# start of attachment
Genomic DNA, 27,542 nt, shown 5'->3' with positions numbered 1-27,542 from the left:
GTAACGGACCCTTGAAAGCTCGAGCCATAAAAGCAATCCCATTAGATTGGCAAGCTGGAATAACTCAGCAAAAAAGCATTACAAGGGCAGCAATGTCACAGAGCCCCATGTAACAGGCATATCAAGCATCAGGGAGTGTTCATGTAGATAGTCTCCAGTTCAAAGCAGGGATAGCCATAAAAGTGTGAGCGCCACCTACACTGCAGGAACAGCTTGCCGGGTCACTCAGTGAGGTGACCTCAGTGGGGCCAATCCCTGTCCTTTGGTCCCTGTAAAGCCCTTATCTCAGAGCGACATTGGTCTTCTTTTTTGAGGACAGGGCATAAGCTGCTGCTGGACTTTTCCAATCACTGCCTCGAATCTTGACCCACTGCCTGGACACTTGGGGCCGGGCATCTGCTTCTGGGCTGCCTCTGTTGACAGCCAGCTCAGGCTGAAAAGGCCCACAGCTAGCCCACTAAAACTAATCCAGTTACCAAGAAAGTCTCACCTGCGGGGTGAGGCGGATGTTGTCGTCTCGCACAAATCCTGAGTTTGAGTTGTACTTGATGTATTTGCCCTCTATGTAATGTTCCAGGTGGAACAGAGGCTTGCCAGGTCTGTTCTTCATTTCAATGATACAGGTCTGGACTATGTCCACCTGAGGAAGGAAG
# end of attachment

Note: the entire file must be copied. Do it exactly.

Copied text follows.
Genomic DNA, 27,542 nt, shown 5'->3' with positions numbered 1-27,542 from the left:
GTAACGGACCCTTGAAAGCTCGAGCCATAAAAGCAATCCCATTAGATTGGCAAGCTGGAATAACTCAGCAAAAAAGCATTACAAGGGCAGCAATGTCACAGAGCCCCATGTAACAGGCATATCAAGCATCAGGGAGTGTTCATGTAGATAGTCTCCAGTTCAAAGCAGGGATAGCCATAAAAGTGTGAGCGCCACCTACACTGCAGGAACAGCTTGCCGGGTCACTCAGTGAGGTGACCTCAGTGGGGCCAATCCCTGTCCTTTGGTCCCTGTAAAGCCCTTATCTCAGAGCGACATTGGTCTTCTTTTTTGAGGACAGGGCATAAGCTGCTGCTGGACTTTTCCAATCACTGCCTCGAATCTTGACCCACTGCCTGGACACTTGGGGCCGGGCATCTGCTTCTGGGCTGCCTCTGTTGACAGCCAGCTCAGGCTGAAAAGGCCCACAGCTAGCCCACTAAAACTAATCCAGTTACCAAGAAAGTCTCACCTGCGGGGTGAGGCGGATGTTGTCGTCTCGCACAAATCCTGAGTTTGAGTTGTACTTGATGTATTTGCCCTCTATGTAATGTTCCAGGTGGAACAGAGGCTTGCCAGGTCTGTTCTTCATTTCAATGATACAGGTCTGGACTATGTCCACCTGAGGAAGGAAG